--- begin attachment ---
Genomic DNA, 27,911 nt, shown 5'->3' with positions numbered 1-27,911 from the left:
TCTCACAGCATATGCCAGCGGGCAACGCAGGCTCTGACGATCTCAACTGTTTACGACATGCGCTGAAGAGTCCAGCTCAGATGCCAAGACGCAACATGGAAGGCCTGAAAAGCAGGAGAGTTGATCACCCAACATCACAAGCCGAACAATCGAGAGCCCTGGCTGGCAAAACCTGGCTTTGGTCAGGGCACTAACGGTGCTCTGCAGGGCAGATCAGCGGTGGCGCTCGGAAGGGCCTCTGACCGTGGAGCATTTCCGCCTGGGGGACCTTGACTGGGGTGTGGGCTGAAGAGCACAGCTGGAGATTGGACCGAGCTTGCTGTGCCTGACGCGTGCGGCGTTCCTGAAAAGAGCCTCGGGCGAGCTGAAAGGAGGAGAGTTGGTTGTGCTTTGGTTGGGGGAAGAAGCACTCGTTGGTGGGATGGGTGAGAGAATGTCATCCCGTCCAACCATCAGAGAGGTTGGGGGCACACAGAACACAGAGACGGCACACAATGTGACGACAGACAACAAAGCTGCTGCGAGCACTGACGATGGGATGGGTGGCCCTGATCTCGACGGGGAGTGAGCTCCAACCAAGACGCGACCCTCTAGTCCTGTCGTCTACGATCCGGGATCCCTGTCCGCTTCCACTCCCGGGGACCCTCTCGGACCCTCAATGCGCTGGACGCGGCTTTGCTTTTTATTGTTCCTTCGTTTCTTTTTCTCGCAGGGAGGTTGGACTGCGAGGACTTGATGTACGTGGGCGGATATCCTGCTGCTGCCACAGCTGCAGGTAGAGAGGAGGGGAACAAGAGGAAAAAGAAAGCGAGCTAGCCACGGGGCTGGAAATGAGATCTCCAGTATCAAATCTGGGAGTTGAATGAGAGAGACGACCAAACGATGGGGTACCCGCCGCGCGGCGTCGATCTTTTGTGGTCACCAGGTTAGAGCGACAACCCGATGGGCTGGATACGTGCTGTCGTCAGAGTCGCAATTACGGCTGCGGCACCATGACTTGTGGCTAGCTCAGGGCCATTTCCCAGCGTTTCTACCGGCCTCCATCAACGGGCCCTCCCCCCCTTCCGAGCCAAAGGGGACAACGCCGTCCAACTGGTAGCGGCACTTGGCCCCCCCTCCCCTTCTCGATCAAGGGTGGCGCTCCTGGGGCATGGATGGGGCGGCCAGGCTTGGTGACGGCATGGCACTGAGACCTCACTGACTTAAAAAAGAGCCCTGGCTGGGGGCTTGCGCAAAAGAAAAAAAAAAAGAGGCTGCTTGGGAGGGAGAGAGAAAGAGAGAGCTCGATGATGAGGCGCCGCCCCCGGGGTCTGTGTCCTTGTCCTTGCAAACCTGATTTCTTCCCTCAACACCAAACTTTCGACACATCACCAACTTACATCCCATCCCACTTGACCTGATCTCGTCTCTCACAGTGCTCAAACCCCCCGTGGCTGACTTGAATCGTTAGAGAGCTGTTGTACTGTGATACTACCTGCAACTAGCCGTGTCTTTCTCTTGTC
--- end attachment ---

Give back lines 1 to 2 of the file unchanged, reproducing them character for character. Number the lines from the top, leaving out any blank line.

Genomic DNA, 27,911 nt, shown 5'->3' with positions numbered 1-27,911 from the left:
TCTCACAGCATATGCCAGCGGGCAACGCAGGCTCTGACGATCTCAACTGTTTACGACATGCGCTGAAGAGTCCAGCTCAGATGCCAAGACGCAACATGGAAGGCCTGAAAAGCAGGAGAGTTGATCACCCAACATCACAAGCCGAACAATCGAGAGCCCTGGCTGGCAAAACCTGGCTTTGGTCAGGGCACTAACGGTGCTCTGCAGGGCAGATCAGCGGTGGCGCTCGGAAGGGCCTCTGACCGTGGAGCATTTCCGCCTGGGGGACCTTGACTGGGGTGTGGGCTGAAGAGCACAGCTGGAGATTGGACCGAGCTTGCTGTGCCTGACGCGTGCGGCGTTCCTGAAAAGAGCCTCGGGCGAGCTGAAAGGAGGAGAGTTGGTTGTGCTTTGGTTGGGGGAAGAAGCACTCGTTGGTGGGATGGGTGAGAGAATGTCATCCCGTCCAACCATCAGAGAGGTTGGGGGCACACAGAACACAGAGACGGCACACAATGTGACGACAGACAACAAAGCTGCTGCGAGCACTGACGATGGGATGGGTGGCCCTGATCTCGACGGGGAGTGAGCTCCAACCAAGACGCGACCCTCTAGTCCTGTCGTCTACGATCCGGGATCCCTGTCCGCTTCCACTCCCGGGGACCCTCTCGGACCCTCAATGCGCTGGACGCGGCTTTGCTTTTTATTGTTCCTTCGTTTCTTTTTCTCGCAGGGAGGTTGGACTGCGAGGACTTGATGTACGTGGGCGGATATCCTGCTGCTGCCACAGCTGCAGGTAGAGAGGAGGGGAACAAGAGGAAAAAGAAAGCGAGCTAGCCACGGGGCTGGAAATGAGATCTCCAGTATCAAATCTGGGAGTTGAATGAGAGAGACGACCAAACGATGGGGTACCCGCCGCGCGGCGTCGATCTTTTGTGGTCACCAGGTTAGAGCGACAACCCGATGGGCTGGATACGTGCTGTCGTCAGAGTCGCAATTACGGCTGCGGCACCATGACTTGTGGCTAGCTCAGGGCCATTTCCCAGCGTTTCTACCGGCCTCCATCAACGGGCCCTCCCCCCCTTCCGAGCCAAAGGGGACAACGCCGTCCAACTGGTAGCGGCACTTGGCCCCCCCTCCCCTTCTCGATCAAGGGTGGCGCTCCTGGGGCATGGATGGGGCGGCCAGGCTTGGTGACGGCATGGCACTGAGACCTCACTGACTTAAAAAAGAGCCCTGGCTGGGGGCTTGCGCAAAAGAAAAAAAAAAAGAGGCTGCTTGGGAGGGAGAGAGAAAGAGAGAGCTCGATGATGAGGCGCCGCCCCCGGGGTCTGTGTCCTTGTCCTTGCAAACCTGATTTCTTCCCTCAACACCAAACTTTCGACACATCACCAACTTACATCCCATCCCACTTGACCTGATCTCGTCTCTCACAGTGCTCAAACCCCCCGTGGCTGACTTGAATCGTTAGAGAGCTGTTGTACTGTGATACTACCTGCAACTAGCCGTGTCTTTCTCTTGTC